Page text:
You’re Not An Impostor
I was at a party a few weeks back, and a friend of mine said something so witty, so original that I replied, “watch out, I’m going to steal that for my next story!”
Everyone laughed, joking that their words were no longer safe in my company.
“You bet,” I replied. “It’s all material and it’s all fair game! But I warn you, I may spice it up, rearrange it and add some flourishes here and there.”
“Oh, what,” someone said, “now because you’re a writer, anything goes.
Anything goes, but what if you’re not a writer? Actually, I don’t entertain those kinds of doubts. You’re a writer in my book if you aspire to communicate – preferably with words, preferably with some sort of coherent idea, although ultimately, the urge to communicate alone qualifies you in my book.
But I am not the ultimate authority…you are…
You’re a writer because you say you’re a writer. That’s really all there is to it, and don’t let anyone tell you differently.
I’ll let you in on a little secret, sometimes you just have to be whomever you aspire to “be”…it’s a hat trick, a sleight of hand, but a powerful illusion nonetheless. And I guarantee that once you start living in this new skin – this authentic skin – you’ll realize that the only person who needed fooling was you! Act with authority and – for good or ill (politicians are grievous example of using this power for evil) – the credibility will follow.
My friends and I play this little game when it comes to accessories. Just wear it like you mean it. Sunglasses, hats, scarves…maybe an ankle length duster or red cowboy boots – these can all be intimidating adornments, but if you wear them with pride, wear them with intention, no one will question it.
I’m sure there’ve been times in the past when you’ve seen a cool hat or other piece of clothing on someone else and thought, “sure, they look cool…but I’d look ridiculous in that thing!” Maybe those Top Gun aviator glasses have been calling to you since the late 80s, but you’re afraid you’ll look more “Reno 911” than Tom Cruise sleek if you give in. What if you put on that cap and people start teasing you about your beret, asking you how the weather was in France, and maybe even mocking you as they pass by you on the street. By the way, I speak from experience on that last one…painful, painful experience. But you know what, I wear that knit cap anyway. I like it and at this point I just can’t bother anymore wondering whether or not the world approves of my personal style.
It’s the same with identifying yourself as a writer, an artist, or any other creative practitioner. If someone’s an accountant…or a lawyer…or a police officer…there are concrete and quantifiable attributes that these professionals can flash to prove their authority – I’m a lawyer, just look at that diploma on the wall. But few of us will ever have a byline, a published poem, a book on a mantle piece. Writing is different than those other professions because it exists independent of labels or paychecks.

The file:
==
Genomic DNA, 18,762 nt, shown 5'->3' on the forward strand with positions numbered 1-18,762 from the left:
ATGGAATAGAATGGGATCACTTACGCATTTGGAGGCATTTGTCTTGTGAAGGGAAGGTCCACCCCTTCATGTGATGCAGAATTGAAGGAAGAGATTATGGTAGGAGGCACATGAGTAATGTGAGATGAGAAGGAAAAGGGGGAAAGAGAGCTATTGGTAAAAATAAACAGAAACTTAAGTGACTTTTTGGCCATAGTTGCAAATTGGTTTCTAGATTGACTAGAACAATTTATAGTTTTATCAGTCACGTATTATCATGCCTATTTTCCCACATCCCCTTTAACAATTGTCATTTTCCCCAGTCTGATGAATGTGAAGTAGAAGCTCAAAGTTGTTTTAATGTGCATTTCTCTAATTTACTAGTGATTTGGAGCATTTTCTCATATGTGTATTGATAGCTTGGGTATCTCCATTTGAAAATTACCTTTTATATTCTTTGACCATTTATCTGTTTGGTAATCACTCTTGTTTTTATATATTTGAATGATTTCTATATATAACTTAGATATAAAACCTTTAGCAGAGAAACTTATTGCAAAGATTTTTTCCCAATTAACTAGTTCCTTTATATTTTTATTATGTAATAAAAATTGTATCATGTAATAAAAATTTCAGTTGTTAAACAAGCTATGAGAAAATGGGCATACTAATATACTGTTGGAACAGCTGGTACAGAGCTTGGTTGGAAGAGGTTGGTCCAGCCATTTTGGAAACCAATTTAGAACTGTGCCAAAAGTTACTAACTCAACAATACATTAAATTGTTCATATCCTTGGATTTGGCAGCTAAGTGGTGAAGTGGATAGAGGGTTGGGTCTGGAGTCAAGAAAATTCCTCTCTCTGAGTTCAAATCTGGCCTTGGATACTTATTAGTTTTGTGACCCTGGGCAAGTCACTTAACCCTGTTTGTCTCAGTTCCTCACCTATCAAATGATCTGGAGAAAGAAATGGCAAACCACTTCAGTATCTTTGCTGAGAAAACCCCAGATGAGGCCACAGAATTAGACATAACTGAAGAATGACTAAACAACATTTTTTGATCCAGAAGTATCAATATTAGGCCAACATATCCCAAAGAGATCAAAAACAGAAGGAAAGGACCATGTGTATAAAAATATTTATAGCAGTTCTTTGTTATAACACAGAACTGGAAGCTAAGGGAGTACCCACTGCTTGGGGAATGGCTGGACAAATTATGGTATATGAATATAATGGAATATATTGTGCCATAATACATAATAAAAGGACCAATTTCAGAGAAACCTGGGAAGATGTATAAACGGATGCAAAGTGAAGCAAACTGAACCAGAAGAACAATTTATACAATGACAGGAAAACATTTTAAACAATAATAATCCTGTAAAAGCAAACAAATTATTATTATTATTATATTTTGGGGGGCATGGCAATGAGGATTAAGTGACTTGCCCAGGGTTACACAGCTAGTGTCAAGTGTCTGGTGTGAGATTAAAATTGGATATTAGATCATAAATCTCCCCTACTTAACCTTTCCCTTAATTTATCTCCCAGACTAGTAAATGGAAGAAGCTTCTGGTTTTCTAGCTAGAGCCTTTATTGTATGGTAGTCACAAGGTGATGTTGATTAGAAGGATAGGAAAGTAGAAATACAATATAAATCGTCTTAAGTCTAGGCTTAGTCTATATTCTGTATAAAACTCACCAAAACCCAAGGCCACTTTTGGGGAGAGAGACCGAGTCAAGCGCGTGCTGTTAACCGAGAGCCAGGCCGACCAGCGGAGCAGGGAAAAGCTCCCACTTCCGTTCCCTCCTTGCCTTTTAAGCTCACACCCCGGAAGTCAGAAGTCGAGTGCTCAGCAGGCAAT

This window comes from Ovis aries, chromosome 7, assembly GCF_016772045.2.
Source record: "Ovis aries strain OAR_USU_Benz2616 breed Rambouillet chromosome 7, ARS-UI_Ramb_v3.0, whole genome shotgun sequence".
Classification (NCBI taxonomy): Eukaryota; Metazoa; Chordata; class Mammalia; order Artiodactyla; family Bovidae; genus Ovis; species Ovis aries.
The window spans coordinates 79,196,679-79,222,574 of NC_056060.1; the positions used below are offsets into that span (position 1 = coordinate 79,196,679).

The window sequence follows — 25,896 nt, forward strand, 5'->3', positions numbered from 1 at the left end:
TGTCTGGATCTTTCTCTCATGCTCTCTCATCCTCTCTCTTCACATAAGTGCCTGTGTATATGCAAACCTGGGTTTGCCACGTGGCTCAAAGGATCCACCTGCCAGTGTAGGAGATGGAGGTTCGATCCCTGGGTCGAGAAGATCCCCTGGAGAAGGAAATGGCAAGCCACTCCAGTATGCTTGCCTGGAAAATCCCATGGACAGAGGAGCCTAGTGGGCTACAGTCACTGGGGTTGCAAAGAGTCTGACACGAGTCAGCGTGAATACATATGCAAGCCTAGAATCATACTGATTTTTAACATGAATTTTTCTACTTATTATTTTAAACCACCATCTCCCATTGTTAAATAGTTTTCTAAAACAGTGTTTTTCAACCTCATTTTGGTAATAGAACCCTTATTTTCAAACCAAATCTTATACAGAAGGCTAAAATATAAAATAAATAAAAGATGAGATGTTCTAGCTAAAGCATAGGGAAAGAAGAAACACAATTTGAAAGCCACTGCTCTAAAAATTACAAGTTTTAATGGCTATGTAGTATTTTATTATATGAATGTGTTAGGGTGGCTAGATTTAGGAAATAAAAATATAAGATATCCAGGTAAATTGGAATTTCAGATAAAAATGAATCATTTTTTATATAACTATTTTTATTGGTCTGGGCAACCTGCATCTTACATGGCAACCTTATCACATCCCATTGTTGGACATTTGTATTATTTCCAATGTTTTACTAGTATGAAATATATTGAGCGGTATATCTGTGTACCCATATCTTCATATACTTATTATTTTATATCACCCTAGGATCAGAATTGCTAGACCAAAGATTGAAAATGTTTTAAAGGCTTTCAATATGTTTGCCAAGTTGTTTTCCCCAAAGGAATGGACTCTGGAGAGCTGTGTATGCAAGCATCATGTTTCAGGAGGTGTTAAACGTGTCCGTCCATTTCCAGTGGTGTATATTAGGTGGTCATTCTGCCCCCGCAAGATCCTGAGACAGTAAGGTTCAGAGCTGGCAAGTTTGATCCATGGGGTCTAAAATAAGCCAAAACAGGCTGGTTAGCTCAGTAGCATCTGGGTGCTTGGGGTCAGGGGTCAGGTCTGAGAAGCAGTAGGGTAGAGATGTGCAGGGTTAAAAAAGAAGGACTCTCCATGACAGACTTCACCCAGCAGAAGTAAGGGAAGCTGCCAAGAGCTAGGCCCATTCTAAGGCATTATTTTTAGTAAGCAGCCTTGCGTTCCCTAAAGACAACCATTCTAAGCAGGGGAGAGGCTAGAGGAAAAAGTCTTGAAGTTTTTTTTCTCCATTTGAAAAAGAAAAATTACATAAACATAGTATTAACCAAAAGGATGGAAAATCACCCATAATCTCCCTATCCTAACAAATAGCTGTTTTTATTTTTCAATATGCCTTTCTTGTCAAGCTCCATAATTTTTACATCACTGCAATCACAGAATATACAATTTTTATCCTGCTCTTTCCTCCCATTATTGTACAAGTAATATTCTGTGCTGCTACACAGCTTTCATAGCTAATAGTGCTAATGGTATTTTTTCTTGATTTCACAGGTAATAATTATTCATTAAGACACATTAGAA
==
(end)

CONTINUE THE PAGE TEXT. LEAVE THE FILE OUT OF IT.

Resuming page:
You’re a writer because you say you’re a writer.
Need another example? My cousin and I used to spend every summer vacation loitering around the fringes of Las Vegas casinos. Our mothers, three sisters with a taste for bingo and a passionate love of slot machines, planned family trips to “The Strip” every year – and all of the cousins tagged along for the ride. This was the 70s and early 80s, and the parenting style of that era was less “helicopter surveillance” and more “as long as they’re not actively bleeding, they’re fine” philosophy. This meant we spent a lot of time on those trips exploring the lobbies, pools and elevators of places like Caesar’s Palace and The Flamingo Hilton. But, inevitably, we’d get bored or hungry or lonely and we’d begin to page our parents on the casino floor. The pages would go unanswered – that’s not entirely their fault by the way, our family has fairly straightforward names, but the page always sounded like massacred gobbly-gook – and we’d realize the time had come to brave the casino floor.
Back in those days, they took the “under 21” ban fairly seriously. There were often security guards patrolling the aisles with an eye out for underage gamblers and preteens searching for their wayward guardians. (This was before Vegas rebranded itself as a “family destination.”) From the edges, we’d see other children nabbed, tagged and carted away. We knew it was a risk to venture out amongst those clanging, beeping machines – but it had to be done. I’d always tell my cousin, “If we act like we’re supposed to be there, they’ll leave us alone.” Sometimes it would take a bit of convincing, but once we were committed to the effort, we’d take a deep breath, throw back our shoulders, and head out into that sea of gamblers with determination and confidence – and I never remember our presence being questioned as we weaved in and out of card sharks, change girls and cocktail waitresses.
We were allowed to be there because we acted like we were allowed to be there.
But it’s not easy, and we are all susceptible to doubt – to wondering if we really have a “right to write.”
“All writers suffer from credibility attacks,” warns Julia Cameron, “learning to ignore them is part of surviving as a writer.”
How to you ignore the naysayers – especially when half the time they reside inside your own mind? Focus on the why of writing, instead of the how, what or when. It’s not how you write or what you write or when (or if) it ever gets published. Writing is about the process itself. As we talked about before, writing helps you organize your life, it metabolizes your ideas.
“Writing for the love of writing, the sheer act of writing, is the only antidote for the poison of a credibility attack,” declares Cameron, who goes on to advise constant vigilance: “ the antidote is short-lived and must be re-administered.”
Which brings back to square one: you’re a writer because you write.